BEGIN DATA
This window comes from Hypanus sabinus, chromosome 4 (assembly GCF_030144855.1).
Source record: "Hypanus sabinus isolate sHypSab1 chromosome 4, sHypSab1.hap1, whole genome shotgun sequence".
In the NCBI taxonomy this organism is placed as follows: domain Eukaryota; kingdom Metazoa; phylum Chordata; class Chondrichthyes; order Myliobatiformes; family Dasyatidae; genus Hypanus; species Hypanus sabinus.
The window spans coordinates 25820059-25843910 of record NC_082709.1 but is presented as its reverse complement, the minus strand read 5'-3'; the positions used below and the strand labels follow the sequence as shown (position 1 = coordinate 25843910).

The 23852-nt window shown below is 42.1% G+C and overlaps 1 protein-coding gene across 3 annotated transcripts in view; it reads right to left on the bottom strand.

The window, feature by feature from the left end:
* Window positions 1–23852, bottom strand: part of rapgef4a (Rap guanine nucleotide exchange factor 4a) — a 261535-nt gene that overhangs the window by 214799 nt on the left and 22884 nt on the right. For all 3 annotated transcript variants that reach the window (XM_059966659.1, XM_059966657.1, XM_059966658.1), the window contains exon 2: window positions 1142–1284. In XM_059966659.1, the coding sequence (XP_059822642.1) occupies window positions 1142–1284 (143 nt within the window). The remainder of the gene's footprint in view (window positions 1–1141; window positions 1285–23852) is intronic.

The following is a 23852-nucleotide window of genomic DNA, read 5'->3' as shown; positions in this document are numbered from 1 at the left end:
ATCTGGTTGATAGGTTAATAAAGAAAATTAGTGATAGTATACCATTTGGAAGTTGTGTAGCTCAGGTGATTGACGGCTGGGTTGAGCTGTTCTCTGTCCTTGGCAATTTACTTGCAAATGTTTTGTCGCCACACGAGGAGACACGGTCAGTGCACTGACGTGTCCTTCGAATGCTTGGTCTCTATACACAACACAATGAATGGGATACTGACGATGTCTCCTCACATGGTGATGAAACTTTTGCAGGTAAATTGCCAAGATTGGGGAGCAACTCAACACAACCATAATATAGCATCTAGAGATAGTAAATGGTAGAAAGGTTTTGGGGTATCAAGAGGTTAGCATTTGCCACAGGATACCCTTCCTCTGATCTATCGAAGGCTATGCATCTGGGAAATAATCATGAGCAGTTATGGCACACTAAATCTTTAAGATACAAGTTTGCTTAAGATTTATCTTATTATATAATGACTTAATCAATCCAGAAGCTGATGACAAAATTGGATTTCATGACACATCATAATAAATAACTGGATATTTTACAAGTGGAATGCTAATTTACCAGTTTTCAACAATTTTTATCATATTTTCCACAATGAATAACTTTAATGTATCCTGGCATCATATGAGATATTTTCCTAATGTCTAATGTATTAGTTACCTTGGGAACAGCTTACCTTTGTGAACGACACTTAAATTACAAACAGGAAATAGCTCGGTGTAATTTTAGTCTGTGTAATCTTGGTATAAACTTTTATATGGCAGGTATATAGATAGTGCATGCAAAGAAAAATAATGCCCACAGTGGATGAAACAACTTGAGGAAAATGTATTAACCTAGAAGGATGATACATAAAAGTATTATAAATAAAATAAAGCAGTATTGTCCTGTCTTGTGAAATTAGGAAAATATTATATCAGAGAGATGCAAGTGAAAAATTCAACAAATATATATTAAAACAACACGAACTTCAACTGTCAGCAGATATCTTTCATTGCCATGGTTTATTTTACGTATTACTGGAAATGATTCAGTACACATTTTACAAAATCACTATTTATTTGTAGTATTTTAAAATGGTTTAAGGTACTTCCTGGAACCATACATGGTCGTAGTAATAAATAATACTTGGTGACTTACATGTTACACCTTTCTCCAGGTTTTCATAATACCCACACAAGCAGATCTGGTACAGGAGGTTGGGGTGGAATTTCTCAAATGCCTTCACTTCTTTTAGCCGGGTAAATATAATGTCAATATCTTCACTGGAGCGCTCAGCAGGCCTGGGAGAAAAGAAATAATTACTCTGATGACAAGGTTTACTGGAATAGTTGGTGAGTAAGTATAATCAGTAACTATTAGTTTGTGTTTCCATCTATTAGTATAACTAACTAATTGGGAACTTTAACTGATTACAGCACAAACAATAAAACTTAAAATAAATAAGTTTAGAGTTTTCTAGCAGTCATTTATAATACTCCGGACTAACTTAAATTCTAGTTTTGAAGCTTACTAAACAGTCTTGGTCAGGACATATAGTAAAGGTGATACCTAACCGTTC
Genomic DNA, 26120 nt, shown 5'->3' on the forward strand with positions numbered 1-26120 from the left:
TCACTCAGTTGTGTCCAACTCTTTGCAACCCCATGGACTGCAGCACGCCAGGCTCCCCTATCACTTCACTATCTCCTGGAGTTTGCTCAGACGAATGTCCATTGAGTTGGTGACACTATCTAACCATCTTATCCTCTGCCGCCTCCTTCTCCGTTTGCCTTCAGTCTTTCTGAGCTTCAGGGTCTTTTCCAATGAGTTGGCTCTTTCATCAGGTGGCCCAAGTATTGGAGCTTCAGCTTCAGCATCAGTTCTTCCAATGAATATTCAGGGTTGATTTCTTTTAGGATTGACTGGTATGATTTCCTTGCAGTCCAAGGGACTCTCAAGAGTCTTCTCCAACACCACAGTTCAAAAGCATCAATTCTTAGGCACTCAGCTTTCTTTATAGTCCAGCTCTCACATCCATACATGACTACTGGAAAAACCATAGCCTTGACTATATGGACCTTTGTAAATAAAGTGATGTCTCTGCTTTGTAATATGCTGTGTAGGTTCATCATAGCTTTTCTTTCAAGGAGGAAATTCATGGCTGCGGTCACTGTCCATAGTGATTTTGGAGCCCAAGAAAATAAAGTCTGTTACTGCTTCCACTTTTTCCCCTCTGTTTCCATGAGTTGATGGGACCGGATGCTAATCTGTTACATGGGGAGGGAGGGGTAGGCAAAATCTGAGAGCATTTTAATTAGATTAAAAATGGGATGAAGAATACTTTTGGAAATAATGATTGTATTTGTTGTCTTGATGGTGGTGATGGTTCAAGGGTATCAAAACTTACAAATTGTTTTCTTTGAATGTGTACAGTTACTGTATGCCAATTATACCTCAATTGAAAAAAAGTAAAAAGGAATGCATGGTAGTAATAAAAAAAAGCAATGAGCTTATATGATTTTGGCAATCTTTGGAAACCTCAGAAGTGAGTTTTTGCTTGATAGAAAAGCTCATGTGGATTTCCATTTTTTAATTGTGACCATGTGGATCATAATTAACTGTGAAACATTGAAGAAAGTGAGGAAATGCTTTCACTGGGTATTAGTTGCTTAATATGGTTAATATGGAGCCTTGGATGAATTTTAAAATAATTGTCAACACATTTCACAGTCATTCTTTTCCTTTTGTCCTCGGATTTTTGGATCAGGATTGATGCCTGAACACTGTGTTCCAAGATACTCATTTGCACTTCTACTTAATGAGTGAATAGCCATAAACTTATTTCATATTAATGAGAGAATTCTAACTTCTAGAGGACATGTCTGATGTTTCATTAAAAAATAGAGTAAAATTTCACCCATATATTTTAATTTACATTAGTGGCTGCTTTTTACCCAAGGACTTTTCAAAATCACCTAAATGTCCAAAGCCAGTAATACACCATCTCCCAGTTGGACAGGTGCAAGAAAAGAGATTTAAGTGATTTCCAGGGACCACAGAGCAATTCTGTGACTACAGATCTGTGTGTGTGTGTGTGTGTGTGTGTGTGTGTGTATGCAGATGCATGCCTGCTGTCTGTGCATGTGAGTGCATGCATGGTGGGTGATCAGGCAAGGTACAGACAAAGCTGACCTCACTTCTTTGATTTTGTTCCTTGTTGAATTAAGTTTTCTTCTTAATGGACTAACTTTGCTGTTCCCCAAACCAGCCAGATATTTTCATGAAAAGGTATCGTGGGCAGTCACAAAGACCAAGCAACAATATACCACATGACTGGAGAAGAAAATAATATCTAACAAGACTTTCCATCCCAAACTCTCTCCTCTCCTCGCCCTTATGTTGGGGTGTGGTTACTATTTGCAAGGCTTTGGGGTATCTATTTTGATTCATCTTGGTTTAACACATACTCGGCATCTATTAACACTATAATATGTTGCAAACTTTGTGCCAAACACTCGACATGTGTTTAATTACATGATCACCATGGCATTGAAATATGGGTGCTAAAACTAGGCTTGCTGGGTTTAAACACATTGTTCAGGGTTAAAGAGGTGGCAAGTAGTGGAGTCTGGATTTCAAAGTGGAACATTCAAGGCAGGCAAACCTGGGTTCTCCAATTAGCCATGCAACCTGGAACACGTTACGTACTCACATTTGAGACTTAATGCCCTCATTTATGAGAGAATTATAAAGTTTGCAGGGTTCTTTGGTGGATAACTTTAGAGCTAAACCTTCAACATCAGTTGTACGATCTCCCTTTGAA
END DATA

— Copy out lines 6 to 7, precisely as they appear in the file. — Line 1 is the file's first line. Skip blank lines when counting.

The window, feature by feature from the left end:
* Window positions 1–23852, bottom strand: part of rapgef4a (Rap guanine nucleotide exchange factor 4a) — a 261535-nt gene that overhangs the window by 214799 nt on the left and 22884 nt on the right. For all 3 annotated transcript variants that reach the window (XM_059966659.1, XM_059966657.1, XM_059966658.1), the window contains exon 2: window positions 1142–1284. In XM_059966659.1, the coding sequence (XP_059822642.1) occupies window positions 1142–1284 (143 nt within the window). The remainder of the gene's footprint in view (window positions 1–1141; window positions 1285–23852) is intronic.